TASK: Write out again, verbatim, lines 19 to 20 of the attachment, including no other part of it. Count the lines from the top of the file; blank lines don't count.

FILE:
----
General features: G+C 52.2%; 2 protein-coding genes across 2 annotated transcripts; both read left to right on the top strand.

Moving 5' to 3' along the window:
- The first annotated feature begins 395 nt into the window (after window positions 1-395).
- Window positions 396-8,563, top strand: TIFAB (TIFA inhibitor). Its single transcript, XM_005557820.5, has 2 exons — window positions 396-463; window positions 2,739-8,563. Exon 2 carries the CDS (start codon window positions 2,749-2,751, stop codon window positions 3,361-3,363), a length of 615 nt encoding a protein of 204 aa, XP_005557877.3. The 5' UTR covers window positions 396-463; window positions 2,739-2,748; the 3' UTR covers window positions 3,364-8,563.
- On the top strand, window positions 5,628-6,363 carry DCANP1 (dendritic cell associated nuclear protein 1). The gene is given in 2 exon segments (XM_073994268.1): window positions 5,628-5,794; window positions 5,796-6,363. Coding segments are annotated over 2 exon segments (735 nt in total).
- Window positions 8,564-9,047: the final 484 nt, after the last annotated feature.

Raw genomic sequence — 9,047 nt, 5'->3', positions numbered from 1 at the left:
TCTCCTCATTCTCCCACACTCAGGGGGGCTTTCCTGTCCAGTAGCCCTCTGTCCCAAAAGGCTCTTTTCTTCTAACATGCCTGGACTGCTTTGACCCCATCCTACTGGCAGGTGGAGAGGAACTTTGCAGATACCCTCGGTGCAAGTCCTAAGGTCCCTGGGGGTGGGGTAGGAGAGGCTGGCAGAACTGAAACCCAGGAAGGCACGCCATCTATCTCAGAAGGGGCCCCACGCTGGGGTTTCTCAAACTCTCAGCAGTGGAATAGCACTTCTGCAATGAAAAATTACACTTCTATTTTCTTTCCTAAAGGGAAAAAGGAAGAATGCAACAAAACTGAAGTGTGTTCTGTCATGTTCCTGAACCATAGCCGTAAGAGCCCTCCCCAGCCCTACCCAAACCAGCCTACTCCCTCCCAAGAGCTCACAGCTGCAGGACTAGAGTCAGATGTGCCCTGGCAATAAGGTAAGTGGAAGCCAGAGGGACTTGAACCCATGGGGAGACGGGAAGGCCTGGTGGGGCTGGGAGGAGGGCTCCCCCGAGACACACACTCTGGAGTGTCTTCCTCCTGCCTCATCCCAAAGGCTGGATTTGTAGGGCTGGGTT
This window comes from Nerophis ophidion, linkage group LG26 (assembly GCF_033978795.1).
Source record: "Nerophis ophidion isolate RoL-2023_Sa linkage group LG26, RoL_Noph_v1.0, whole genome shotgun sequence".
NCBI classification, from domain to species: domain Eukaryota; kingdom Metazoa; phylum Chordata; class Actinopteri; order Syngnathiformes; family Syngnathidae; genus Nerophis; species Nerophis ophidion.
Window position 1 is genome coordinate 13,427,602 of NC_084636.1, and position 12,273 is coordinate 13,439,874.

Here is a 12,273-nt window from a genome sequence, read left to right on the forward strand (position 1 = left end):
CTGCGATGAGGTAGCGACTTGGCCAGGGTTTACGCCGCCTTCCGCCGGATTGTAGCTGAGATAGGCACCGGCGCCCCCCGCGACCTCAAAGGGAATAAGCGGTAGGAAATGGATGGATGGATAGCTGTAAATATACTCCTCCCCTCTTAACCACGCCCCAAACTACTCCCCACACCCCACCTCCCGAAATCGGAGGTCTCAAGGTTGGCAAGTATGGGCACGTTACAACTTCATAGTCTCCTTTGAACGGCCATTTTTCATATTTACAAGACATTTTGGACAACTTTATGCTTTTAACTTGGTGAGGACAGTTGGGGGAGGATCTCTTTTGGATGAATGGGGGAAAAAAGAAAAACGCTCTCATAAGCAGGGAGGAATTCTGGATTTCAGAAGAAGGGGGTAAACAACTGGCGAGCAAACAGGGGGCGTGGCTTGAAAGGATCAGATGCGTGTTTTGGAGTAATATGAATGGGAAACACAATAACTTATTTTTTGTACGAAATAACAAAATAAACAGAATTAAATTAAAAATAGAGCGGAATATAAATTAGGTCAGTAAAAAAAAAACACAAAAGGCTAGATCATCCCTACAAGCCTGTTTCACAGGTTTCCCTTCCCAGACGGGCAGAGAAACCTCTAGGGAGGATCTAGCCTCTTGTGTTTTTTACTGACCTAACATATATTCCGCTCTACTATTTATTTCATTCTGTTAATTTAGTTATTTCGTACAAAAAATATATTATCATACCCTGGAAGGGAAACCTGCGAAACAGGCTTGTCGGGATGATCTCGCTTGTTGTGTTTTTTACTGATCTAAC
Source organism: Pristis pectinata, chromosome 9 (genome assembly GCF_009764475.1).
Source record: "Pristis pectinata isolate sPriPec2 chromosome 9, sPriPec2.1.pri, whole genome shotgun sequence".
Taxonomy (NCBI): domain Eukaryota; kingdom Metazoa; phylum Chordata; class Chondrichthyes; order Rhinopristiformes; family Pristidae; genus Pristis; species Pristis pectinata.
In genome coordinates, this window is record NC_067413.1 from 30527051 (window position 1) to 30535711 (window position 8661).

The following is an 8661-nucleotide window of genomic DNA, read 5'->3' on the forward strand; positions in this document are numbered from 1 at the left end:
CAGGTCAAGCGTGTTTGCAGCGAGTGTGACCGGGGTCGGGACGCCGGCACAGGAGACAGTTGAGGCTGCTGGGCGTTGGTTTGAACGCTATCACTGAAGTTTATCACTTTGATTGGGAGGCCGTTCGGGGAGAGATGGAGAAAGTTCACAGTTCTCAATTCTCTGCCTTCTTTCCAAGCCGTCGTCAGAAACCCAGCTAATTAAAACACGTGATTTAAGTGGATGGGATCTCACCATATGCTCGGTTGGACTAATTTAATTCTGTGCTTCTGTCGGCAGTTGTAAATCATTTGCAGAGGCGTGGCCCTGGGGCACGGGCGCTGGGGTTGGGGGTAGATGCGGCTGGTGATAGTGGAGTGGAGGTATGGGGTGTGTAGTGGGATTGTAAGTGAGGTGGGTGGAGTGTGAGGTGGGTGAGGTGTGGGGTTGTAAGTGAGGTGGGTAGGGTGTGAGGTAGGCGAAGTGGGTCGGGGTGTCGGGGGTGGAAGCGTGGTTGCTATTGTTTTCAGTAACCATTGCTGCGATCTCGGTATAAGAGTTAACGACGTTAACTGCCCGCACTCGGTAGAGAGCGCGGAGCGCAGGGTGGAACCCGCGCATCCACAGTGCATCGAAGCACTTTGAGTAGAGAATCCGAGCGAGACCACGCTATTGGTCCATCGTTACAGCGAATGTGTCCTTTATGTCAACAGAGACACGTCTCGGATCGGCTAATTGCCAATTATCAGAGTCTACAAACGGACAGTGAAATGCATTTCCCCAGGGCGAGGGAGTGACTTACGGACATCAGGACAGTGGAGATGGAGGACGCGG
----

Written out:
The following is an 8661-nucleotide window of genomic DNA, read 5'->3' on the forward strand; positions in this document are numbered from 1 at the left end:
CAGGTCAAGCGTGTTTGCAGCGAGTGTGACCGGGGTCGGGACGCCGGCACAGGAGACAGTTGAGGCTGCTGGGCGTTGGTTTGAACGCTATCACTGAAGTTTATCACTTTGATTGGGAGGCCGTTCGGGGAGAGATGGAGAAAGTTCACAGTTCTCAATTCTCTGCCTTCTTTCCAAGCCGTCGTCAGAAACCCAGCTAATTAAAACACGTGATTTAAGTGGATGGGATCTCACCATATGCTCGGTTGGACTAATTTAATTCTGTGCTTCTGTCGGCAGTTGTAAATCATTTGCAGAGGCGTGGCCCTGGGGCACGGGCGCTGGGGTTGGGGGTAGATGCGGCTGGTGATAGTGGAGTGGAGGTATGGGGTGTGTAGTGGGATTGTAAGTGAGGTGGGTGGAGTGTGAGGTGGGTGAGGTGTGGGGTTGTAAGTGAGGTGGGTAGGGTGTGAGGTAGGCGAAGTGGGTCGGGGTGTCGGGGGTGGAAGCGTGGTTGCTATTGTTTTCAGTAACCATTGCTGCGATCTCGGTATAAGAGTTAACGACGTTAACTGCCCGCACTCGGTAGAGAGCGCGGAGCGCAGGGTGGAACCCGCGCATCCACAGTGCATCGAAGCACTTTGAGTAGAGAATCCGAGCGAGACCACGCTATTGGTCCATCGTTACAGCGAATGTGTCCTTTATGTCAACAGAGACACGTCTCGGATCGGCTAATTGCCAATTATCAGAGTCTACAAACGGACAGTGAAATGCATTTCCCCAGGGCGAGGGAGTGACTTACGGACATCAGGACAGTGGAGATGGAGGACGCGG